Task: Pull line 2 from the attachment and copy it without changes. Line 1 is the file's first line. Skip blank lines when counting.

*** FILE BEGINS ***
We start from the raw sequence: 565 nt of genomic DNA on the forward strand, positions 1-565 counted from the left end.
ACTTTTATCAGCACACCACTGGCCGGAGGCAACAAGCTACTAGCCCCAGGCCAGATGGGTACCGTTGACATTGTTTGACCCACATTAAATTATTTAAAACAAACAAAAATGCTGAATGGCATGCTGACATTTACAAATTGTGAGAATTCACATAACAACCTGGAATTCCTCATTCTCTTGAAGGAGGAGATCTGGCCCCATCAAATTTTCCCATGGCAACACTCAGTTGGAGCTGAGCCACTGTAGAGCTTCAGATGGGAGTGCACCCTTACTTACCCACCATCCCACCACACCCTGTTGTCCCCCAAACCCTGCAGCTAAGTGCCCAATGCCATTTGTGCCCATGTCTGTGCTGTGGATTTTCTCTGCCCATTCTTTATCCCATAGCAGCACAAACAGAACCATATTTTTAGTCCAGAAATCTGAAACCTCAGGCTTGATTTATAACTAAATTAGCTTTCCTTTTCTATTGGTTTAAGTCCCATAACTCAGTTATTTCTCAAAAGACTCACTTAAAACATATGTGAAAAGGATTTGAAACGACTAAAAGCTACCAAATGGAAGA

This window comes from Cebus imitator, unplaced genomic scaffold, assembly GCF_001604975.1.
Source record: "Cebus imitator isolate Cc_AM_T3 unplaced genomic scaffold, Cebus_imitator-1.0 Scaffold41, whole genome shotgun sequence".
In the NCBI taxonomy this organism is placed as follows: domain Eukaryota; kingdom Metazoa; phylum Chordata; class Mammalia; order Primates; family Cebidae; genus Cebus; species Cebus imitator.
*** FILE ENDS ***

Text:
ACTTTTATCAGCACACCACTGGCCGGAGGCAACAAGCTACTAGCCCCAGGCCAGATGGGTACCGTTGACATTGTTTGACCCACATTAAATTATTTAAAACAAACAAAAATGCTGAATGGCATGCTGACATTTACAAATTGTGAGAATTCACATAACAACCTGGAATTCCTCATTCTCTTGAAGGAGGAGATCTGGCCCCATCAAATTTTCCCATGGCAACACTCAGTTGGAGCTGAGCCACTGTAGAGCTTCAGATGGGAGTGCACCCTTACTTACCCACCATCCCACCACACCCTGTTGTCCCCCAAACCCTGCAGCTAAGTGCCCAATGCCATTTGTGCCCATGTCTGTGCTGTGGATTTTCTCTGCCCATTCTTTATCCCATAGCAGCACAAACAGAACCATATTTTTAGTCCAGAAATCTGAAACCTCAGGCTTGATTTATAACTAAATTAGCTTTCCTTTTCTATTGGTTTAAGTCCCATAACTCAGTTATTTCTCAAAAGACTCACTTAAAACATATGTGAAAAGGATTTGAAACGACTAAAAGCTACCAAATGGAAGA